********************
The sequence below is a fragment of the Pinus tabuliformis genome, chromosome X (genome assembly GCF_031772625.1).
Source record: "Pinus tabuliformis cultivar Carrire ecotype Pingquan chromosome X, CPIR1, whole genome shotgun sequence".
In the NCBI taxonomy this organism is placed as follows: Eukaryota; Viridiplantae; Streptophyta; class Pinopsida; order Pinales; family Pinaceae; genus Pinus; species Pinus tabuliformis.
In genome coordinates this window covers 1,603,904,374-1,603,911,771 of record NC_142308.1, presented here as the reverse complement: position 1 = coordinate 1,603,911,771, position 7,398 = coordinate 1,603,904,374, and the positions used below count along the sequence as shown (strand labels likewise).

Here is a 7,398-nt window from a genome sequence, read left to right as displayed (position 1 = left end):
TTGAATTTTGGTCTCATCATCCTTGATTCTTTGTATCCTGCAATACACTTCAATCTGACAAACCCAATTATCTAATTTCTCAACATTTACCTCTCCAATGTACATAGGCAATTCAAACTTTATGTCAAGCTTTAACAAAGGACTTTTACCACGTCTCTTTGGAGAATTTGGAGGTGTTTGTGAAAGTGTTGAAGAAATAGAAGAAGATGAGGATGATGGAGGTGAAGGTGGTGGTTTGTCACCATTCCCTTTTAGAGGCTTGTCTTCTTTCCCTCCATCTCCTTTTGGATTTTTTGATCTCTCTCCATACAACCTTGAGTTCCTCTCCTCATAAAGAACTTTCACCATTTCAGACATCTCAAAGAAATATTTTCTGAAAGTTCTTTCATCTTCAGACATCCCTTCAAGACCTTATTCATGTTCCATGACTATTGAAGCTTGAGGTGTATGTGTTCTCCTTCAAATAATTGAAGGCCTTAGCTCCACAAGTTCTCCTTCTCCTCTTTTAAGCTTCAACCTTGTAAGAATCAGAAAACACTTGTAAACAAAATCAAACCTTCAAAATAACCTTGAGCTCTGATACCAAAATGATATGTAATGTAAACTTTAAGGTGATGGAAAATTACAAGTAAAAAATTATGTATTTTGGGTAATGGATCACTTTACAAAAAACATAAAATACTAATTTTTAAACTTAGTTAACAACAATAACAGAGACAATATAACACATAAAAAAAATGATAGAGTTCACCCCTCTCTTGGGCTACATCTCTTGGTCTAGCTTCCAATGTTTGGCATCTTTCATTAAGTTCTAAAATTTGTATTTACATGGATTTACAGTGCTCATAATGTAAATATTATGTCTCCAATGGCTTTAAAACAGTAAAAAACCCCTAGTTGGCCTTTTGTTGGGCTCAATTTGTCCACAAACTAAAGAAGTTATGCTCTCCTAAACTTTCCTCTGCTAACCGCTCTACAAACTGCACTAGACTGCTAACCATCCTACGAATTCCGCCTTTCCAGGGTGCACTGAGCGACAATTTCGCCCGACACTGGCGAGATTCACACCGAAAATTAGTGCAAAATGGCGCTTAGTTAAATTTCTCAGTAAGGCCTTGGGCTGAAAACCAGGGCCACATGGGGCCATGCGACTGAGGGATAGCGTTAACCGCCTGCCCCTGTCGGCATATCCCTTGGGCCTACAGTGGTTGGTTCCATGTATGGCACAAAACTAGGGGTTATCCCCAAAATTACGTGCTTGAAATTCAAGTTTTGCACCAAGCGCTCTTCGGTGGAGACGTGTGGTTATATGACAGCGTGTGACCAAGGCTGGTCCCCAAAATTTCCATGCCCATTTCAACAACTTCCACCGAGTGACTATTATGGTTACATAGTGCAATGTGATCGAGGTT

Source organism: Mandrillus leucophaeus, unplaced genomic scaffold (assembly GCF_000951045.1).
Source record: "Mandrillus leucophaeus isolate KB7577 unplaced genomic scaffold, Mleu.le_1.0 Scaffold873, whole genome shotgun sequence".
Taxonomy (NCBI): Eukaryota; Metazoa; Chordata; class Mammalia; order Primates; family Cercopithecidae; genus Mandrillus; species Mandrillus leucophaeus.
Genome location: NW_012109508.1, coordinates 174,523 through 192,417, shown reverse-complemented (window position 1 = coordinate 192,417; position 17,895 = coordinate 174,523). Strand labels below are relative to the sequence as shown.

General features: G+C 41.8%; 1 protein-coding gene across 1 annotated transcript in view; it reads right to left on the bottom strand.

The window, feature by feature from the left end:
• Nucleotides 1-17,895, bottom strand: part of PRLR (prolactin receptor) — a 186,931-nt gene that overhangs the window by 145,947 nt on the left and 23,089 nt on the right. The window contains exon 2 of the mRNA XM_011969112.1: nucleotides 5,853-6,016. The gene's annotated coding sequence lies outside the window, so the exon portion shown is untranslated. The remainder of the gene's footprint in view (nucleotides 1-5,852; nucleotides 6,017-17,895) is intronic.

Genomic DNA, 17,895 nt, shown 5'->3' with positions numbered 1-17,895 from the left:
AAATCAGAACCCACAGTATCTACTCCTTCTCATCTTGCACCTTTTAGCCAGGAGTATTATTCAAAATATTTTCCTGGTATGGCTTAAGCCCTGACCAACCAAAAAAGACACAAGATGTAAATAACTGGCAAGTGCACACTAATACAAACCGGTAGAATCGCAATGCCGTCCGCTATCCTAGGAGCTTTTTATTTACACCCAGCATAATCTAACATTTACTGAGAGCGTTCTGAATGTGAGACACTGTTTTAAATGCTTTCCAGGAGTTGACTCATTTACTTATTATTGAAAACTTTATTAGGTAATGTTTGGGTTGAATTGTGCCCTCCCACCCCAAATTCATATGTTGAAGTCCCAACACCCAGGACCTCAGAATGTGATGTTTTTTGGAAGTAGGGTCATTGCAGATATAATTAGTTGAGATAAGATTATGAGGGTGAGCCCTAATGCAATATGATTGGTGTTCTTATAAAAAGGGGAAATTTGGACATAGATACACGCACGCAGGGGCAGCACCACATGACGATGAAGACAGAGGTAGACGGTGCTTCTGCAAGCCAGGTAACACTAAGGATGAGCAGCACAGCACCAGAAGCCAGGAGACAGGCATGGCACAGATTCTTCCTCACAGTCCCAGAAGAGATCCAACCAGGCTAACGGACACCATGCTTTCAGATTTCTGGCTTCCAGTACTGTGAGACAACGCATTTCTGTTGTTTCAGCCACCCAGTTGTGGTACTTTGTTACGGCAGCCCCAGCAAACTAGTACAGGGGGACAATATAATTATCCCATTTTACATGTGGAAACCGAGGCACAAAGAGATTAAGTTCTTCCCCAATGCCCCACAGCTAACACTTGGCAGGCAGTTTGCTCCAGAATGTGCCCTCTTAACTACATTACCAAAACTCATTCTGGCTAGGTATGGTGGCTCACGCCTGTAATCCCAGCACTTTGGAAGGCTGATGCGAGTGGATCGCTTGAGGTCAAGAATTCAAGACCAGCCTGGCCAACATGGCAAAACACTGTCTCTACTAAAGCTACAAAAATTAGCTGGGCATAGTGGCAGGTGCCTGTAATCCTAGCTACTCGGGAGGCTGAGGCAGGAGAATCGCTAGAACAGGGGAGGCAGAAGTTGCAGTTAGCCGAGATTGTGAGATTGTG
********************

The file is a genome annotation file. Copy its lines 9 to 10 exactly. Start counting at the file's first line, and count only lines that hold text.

Taxonomy (NCBI): Eukaryota; Metazoa; Chordata; class Mammalia; order Primates; family Cercopithecidae; genus Mandrillus; species Mandrillus leucophaeus.
Genome location: NW_012109508.1, coordinates 174,523 through 192,417, shown reverse-complemented (window position 1 = coordinate 192,417; position 17,895 = coordinate 174,523). Strand labels below are relative to the sequence as shown.